Forex Exchange rates define how much a particular currency is worth vis-à-vis the currency of another country. Broadly speaking, there are two ways of determining exchange rates, namely fixed (or pegged) rates and floating rates. There is a rich history surrounding forex exchange rates, from there being a global exchange rate between 1870 and 1914 to the emergence of floating rates.
Forex Fixed Exchange Rates
A fixed exchange rate is one that is set by the government, usually the central bank, and is then maintained as the official exchange rate. This set price is then valued against a key world currency, such as the US dollar, the euro and the yen. The central bank buys/sells its own currency in the foreign exchange (Forex) market against the currency to which it is pegged to maintain the exchange rate. This is why such exchange rates are also known as pegged rates. For instance, China’s currency, the yuan renminbi (RMB), was pegged/fixed to the United States dollar at RMB8.2768 to $1 between 1994 and 2005.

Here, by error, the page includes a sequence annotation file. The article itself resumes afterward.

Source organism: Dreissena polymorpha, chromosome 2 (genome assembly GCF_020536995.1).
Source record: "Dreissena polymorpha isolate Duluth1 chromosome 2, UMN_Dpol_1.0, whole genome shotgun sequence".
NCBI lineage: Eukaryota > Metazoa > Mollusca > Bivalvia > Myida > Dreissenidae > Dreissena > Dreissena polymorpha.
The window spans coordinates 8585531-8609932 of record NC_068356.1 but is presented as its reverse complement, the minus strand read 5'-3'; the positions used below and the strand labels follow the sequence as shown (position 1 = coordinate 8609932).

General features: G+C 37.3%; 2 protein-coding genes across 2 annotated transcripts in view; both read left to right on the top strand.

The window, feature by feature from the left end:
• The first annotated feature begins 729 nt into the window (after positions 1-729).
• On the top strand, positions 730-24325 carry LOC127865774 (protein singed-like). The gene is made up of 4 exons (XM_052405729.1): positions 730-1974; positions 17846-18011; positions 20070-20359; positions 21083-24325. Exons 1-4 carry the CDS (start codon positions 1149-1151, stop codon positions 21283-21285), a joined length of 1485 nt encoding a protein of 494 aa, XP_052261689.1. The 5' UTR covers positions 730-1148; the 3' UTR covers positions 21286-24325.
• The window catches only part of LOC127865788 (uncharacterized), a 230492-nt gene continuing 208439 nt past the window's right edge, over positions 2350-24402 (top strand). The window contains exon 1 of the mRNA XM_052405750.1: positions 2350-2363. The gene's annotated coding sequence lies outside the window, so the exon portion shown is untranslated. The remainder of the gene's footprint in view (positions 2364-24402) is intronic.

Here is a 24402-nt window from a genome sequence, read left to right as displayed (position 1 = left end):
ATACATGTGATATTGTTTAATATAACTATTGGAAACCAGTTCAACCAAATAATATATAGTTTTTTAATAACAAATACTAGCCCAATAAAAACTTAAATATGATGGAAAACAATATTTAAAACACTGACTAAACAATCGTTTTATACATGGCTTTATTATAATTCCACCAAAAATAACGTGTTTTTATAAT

Currency rates are fixed with the objective of maintaining the local exchange rate. Countries with fixed exchange rate regimes are often those that have an unsophisticated capital market, along with a weak regulatory system.
The central bank keeps foreign exchange reserves to either infuse or absorb extra funds from the market to ensure appropriate money supply in the economy. Although the exchange rates are fixed by the central bank under this system, the bank may adjust the official exchange rate as and when it deems necessary.
Forex Floating Exchange Rates
Under the floating rate system, the private market determines the value of a currency. This system is also called a flexible exchange rate regime, since the value of a particular currency is allowed to fluctuate according to the demand/supply trends in the foreign exchange rate market. A forex floating rate is constantly changing and, as a result, uncertainty around the value of a currency is inherent to this system.
In extreme cases, under this system, the central bank may intervene in order to provide stability to the currency and investment into the economy of a particular country. Thus, a floating rate regime is often termed as a managed float system.
Usually the countries that have a more mature and a stable economy prefer the floating rate system. This system is considered to be efficient because an auto-correction in the value of a currency takes place to reflect inflation and other economic variables.